The Politics of Victimhood
My recent post about the hypocrisy of oil consumption generated some thought-provoking discussion. What I keep coming back to is the importance of accepting our individual responsibility as moral agents. It is the only way we have any ability to influence outcomes. What distresses me most is the American culture of victimhood, whereby individuals find ways to blame problems–whether personal, communal, regional, national, or global–on a usually vague "other."
For example, if we disagree with the actions of the government, it is common for us to say, well, "the leadership of x government is screwed up, but the people are good." (This may hold for a dictatorship, but not in the world’s representative democracies.) Or, if we see a corporation behaving badly, polluting the environment, engaging in predatory pricing or labor practices, or whatever, we tend to look at the the CEO or the Board of Directors, while ignoring shareholders and consumers. Since IRAs and pension funds are heavily vested in a breadbasket of corporations, a high percentage of Americans are not only consumers of unsustainable products, but also shareholders by proxy of any number of bad "corporate citizens."
By this neat shell game, we get to conveniently ignore the shadow of our own consumption and investments, our own self-interested acts of taking advantage of others we commit by proxy every day. We get our 401K statement, and don’t even think about it as long as the balance is going UP. We make a purchase, and we think our actions are "clean" because, whatever it took to make the product is invisible to us. We figure that it is someone else’s concern, and we rationalize our own need for the product. This is especially dangerous when it comes to essential services: in a word, energy. But whether it’s energy, imported foods, or imported clothing, you can be sure that if it’s a bargain, it was made unsustainably, with greater externalities than should be allowed, and possibly even with slave labor–or worse–child slave labor.
We don’t like to think about this, but the only way to make sense of economic events is as the convergence of fractional influences. And the greatest influence is generated by the purchasing decisions of individual citizens– whether for products or for stocks.
A commenter on my last post, Mark, mocked the idea that the American public might be responsible for the Iraq debacle:
George Bush is the war criminal who has invaded a country with no good reason
and has unleashed a civil war and the American public is responsible! Right. Who
gives a damn what lying reasons the politicians give for their foreign
interventions? Don’t think they won’t have some new ones when the old ones don’t
BTW, I don’t own a car.
First of all, I can give Mark kudos for not owning a car. He probably lives in a city with good public transportation–a personal decision. Or he has a bicycle. Or he participates in carsharing. Or, maybe he has structured his life so that he can walk to work, and lives near the places he shops. Whatever the case, Mark just made my point for me. His decision not to own a car has a direct impact, however small, on the level of US oil consumption.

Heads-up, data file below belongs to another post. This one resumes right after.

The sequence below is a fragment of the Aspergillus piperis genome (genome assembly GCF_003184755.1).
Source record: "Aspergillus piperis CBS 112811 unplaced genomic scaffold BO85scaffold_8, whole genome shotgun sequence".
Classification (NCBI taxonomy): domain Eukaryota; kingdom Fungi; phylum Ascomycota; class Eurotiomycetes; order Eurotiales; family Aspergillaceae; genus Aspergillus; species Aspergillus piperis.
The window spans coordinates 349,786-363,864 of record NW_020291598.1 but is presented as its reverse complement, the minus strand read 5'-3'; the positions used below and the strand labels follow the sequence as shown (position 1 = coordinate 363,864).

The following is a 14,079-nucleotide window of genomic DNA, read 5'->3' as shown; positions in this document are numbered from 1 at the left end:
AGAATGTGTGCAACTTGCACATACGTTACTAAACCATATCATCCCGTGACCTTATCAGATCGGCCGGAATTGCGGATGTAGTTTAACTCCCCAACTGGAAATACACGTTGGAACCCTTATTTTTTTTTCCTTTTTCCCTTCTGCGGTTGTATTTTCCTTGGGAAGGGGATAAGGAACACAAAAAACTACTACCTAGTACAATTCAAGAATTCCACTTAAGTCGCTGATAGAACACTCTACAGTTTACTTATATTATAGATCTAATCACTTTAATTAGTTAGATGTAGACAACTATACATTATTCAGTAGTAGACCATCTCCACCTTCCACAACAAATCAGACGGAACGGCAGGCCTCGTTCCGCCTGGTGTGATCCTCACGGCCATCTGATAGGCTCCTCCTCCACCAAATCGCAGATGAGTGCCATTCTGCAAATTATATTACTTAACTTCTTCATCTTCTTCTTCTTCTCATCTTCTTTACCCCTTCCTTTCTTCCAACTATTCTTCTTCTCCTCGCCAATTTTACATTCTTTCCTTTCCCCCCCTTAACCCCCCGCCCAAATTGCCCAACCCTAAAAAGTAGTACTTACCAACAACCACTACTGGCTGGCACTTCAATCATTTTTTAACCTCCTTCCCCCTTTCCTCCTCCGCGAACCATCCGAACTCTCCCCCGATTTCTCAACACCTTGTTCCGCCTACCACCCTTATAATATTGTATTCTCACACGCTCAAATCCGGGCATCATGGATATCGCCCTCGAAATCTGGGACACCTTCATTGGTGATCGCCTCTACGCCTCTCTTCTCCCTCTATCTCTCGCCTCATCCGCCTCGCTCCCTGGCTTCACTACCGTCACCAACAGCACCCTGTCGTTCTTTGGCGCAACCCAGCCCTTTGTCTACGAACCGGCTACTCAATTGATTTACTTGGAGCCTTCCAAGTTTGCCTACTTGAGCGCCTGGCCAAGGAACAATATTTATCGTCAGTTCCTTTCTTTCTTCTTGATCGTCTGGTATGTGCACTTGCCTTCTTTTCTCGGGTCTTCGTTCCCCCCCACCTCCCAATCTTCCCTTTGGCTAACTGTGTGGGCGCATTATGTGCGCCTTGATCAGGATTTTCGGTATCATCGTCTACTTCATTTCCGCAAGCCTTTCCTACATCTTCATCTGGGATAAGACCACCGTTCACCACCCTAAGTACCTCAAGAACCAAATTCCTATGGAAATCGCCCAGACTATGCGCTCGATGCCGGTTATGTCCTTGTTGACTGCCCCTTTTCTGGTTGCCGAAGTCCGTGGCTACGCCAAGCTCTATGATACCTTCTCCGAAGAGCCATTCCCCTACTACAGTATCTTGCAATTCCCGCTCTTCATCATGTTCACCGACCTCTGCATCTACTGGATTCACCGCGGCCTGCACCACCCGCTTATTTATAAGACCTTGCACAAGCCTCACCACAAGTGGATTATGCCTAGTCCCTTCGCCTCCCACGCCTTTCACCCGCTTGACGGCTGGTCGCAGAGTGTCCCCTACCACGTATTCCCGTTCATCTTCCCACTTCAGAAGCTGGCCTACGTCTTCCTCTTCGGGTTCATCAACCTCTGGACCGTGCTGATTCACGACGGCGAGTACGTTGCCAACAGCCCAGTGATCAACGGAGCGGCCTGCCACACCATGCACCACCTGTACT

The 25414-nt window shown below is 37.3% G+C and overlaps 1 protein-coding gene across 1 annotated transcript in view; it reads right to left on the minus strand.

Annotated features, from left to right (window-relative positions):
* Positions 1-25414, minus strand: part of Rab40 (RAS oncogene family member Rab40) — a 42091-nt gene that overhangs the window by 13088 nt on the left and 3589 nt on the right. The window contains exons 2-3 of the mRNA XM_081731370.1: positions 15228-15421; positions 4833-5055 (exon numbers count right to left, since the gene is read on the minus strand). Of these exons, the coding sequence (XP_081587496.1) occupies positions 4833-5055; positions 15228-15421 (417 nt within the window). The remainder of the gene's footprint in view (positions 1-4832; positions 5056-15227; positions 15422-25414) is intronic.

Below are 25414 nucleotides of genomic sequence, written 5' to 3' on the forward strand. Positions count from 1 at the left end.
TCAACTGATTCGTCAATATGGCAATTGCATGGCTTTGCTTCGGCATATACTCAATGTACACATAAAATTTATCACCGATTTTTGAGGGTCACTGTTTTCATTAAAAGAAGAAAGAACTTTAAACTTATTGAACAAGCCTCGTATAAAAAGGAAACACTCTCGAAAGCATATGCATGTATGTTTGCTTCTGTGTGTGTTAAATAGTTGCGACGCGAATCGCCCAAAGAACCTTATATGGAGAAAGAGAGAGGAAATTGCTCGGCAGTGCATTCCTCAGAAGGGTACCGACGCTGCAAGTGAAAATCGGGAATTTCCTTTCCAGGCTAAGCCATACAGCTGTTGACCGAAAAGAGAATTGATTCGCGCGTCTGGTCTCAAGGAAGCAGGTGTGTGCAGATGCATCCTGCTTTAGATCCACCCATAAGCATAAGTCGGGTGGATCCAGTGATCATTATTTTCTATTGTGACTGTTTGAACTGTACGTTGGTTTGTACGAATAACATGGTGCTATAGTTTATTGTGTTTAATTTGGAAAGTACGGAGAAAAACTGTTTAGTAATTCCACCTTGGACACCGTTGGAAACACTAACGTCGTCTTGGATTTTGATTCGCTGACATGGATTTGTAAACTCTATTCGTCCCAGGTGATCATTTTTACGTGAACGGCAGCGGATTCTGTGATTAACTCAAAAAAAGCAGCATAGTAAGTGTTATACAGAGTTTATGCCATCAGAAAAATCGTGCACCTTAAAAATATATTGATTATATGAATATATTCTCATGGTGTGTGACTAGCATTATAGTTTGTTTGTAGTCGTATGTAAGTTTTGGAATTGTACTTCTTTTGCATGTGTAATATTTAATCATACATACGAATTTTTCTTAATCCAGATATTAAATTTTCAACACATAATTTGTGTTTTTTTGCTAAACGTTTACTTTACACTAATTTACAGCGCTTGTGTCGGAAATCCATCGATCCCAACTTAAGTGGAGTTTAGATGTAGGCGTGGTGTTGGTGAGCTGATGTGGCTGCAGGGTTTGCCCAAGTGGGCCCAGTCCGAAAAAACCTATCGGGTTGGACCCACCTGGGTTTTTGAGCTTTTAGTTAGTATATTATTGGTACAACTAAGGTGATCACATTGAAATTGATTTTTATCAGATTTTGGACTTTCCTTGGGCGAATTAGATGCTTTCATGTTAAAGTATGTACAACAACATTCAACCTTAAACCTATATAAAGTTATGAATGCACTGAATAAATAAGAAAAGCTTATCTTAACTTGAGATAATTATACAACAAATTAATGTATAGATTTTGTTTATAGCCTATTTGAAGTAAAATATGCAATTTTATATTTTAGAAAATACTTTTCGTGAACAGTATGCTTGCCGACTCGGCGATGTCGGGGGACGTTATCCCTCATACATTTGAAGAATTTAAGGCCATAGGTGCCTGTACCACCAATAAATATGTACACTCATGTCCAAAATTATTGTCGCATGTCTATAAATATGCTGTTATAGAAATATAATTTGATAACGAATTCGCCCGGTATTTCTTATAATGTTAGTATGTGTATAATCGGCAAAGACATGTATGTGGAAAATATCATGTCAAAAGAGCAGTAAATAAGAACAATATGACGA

But Mark is not off the hook yet. He is a participant in the economic system, which has at its core unsustainable principles. He buys food that is shipped long distances consuming fossil fuels. He most likely has a job, in a company that may or may not espouse sustainability.
Whatever the case may be, the personal is political. Our personal decisions aggregate together and have an impact on the world’s quality of life. We are the corporations. We are the government. We can argue all day long about how the media is manipulated, about how electronic voting machines sway the outcome of the presidential elections, or whatever. All this does is concede that we are powerless.
The bottom line is, politics is giving the people what they want. Pollsters figure out what the public mood is, and then the politicians tell us what we want to hear: That prices and taxes are not going up, and government benefits aren’t going down. This is why fossil-fuels remain subsidized, and this is why, my friends, we are in Iraq.
Whatever "rah-rah" reasons were given about going after Saddam, who really believes that war was not about oil?? Ultimately, it’s a pocketbook issue, it’s a quality-of-life issue For Americans to act ethically in the world, we would have to change our approach and temporarily give up many of our privileges and prerogatives, including cheap gas. In the long term, a sustainable energy policy and an ethical foreign policy would benefit everyone, most especially ourselves. Politics, however, is a short-term business.
This is why I don’t buy Marks cynical canard about the "lying reasons politicians give for their foreign interventions." Whether we like it or not, we reap a short-term benefit from foreign interventionism. Our defense contractors get an influx of cash which leads to high-paying jobs, and–be it cheap oil or cheap labor–we get the economic spoils of whatever foreign land we may conquer.
I’m not suggesting that Americans should stop consuming. After all, consumption is the driver of the economy, and economic progress is what will ultimately lift the rest of the world out of poverty. What I am saying is that we should see ourselves as strong moral agents, and every purchase as a vote. Buy fair-trade when you can! Beyond that, we need to figure out how to read between the lines, and connect our daily decisions to the injustices we seek to remedy. We should not, above all, see ourselves as powerless or as victims of ‘evil’ politicians, or ‘evil’ corporations.
That kind of cynicism and paralysis is exactly what supports the status quo.